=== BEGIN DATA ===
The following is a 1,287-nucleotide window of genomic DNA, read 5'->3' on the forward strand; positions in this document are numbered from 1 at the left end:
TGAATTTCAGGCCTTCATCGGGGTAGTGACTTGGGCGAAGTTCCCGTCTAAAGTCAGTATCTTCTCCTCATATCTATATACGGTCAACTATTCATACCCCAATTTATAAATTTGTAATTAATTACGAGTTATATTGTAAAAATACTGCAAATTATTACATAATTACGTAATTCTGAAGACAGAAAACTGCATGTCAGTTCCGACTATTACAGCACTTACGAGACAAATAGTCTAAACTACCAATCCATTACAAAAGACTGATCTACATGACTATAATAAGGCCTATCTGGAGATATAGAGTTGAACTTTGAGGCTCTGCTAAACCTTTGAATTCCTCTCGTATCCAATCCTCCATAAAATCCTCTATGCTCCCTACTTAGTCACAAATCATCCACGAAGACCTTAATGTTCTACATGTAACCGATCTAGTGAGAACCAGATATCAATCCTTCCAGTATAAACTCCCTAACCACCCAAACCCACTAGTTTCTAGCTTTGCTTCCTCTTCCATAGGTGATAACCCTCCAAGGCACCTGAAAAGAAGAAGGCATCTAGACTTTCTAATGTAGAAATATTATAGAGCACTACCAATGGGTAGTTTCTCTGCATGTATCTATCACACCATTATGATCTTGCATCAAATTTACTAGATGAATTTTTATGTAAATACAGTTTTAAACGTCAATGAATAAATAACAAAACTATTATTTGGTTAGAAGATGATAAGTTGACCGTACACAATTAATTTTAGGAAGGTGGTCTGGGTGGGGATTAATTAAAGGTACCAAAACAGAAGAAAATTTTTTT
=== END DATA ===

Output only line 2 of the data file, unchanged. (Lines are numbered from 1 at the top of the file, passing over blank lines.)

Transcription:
TGAATTTCAGGCCTTCATCGGGGTAGTGACTTGGGCGAAGTTCCCGTCTAAAGTCAGTATCTTCTCCTCATATCTATATACGGTCAACTATTCATACCCCAATTTATAAATTTGTAATTAATTACGAGTTATATTGTAAAAATACTGCAAATTATTACATAATTACGTAATTCTGAAGACAGAAAACTGCATGTCAGTTCCGACTATTACAGCACTTACGAGACAAATAGTCTAAACTACCAATCCATTACAAAAGACTGATCTACATGACTATAATAAGGCCTATCTGGAGATATAGAGTTGAACTTTGAGGCTCTGCTAAACCTTTGAATTCCTCTCGTATCCAATCCTCCATAAAATCCTCTATGCTCCCTACTTAGTCACAAATCATCCACGAAGACCTTAATGTTCTACATGTAACCGATCTAGTGAGAACCAGATATCAATCCTTCCAGTATAAACTCCCTAACCACCCAAACCCACTAGTTTCTAGCTTTGCTTCCTCTTCCATAGGTGATAACCCTCCAAGGCACCTGAAAAGAAGAAGGCATCTAGACTTTCTAATGTAGAAATATTATAGAGCACTACCAATGGGTAGTTTCTCTGCATGTATCTATCACACCATTATGATCTTGCATCAAATTTACTAGATGAATTTTTATGTAAATACAGTTTTAAACGTCAATGAATAAATAACAAAACTATTATTTGGTTAGAAGATGATAAGTTGACCGTACACAATTAATTTTAGGAAGGTGGTCTGGGTGGGGATTAATTAAAGGTACCAAAACAGAAGAAAATTTTTTT